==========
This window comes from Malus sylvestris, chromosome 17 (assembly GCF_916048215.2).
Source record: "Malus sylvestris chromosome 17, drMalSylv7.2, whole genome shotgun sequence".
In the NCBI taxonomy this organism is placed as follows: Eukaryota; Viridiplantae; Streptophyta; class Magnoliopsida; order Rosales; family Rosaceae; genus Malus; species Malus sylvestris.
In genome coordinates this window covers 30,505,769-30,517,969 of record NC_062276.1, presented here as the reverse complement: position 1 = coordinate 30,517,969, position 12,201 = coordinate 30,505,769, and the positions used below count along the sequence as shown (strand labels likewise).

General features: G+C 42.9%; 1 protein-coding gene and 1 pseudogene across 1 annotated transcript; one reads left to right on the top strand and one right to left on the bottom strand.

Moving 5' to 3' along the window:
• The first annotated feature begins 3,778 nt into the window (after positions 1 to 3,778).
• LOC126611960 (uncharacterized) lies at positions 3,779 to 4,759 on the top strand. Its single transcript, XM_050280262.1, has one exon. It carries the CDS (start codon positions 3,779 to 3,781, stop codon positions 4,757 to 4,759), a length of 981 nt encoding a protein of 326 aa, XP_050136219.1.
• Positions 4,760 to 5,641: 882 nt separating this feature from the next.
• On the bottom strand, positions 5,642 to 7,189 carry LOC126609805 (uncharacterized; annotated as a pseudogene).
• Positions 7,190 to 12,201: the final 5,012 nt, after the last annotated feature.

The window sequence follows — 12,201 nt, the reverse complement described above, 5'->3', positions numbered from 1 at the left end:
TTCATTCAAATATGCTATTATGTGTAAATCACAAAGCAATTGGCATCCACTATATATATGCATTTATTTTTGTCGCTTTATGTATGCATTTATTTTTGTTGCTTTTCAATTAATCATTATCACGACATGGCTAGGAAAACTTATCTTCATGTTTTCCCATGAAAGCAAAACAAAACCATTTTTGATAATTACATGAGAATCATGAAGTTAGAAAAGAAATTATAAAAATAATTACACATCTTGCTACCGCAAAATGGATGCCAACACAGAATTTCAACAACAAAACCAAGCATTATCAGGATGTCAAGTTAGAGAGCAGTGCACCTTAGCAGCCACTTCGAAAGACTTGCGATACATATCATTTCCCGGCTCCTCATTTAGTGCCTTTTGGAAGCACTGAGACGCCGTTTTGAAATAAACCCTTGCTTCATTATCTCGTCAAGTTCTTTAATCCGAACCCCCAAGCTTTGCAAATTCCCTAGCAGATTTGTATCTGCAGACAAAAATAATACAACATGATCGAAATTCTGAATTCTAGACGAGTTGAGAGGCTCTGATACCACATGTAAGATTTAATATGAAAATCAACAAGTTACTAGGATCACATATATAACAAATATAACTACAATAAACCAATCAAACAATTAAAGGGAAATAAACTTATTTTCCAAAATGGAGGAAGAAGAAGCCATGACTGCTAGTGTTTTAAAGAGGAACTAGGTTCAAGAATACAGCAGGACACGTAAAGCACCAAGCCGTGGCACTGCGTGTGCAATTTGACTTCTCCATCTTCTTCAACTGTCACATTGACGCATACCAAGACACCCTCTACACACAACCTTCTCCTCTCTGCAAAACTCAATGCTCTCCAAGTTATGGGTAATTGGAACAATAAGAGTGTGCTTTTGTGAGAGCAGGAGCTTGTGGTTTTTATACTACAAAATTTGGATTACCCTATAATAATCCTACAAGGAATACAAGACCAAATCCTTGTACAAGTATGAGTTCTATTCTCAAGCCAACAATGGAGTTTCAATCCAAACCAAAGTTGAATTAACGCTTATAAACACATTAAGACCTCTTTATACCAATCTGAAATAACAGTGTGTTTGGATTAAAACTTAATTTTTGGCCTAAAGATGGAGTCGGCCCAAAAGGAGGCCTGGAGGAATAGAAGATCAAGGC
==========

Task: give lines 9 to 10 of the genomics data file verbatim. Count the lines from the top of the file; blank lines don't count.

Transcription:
• Positions 4,760 to 5,641: 882 nt separating this feature from the next.
• On the bottom strand, positions 5,642 to 7,189 carry LOC126609805 (uncharacterized; annotated as a pseudogene).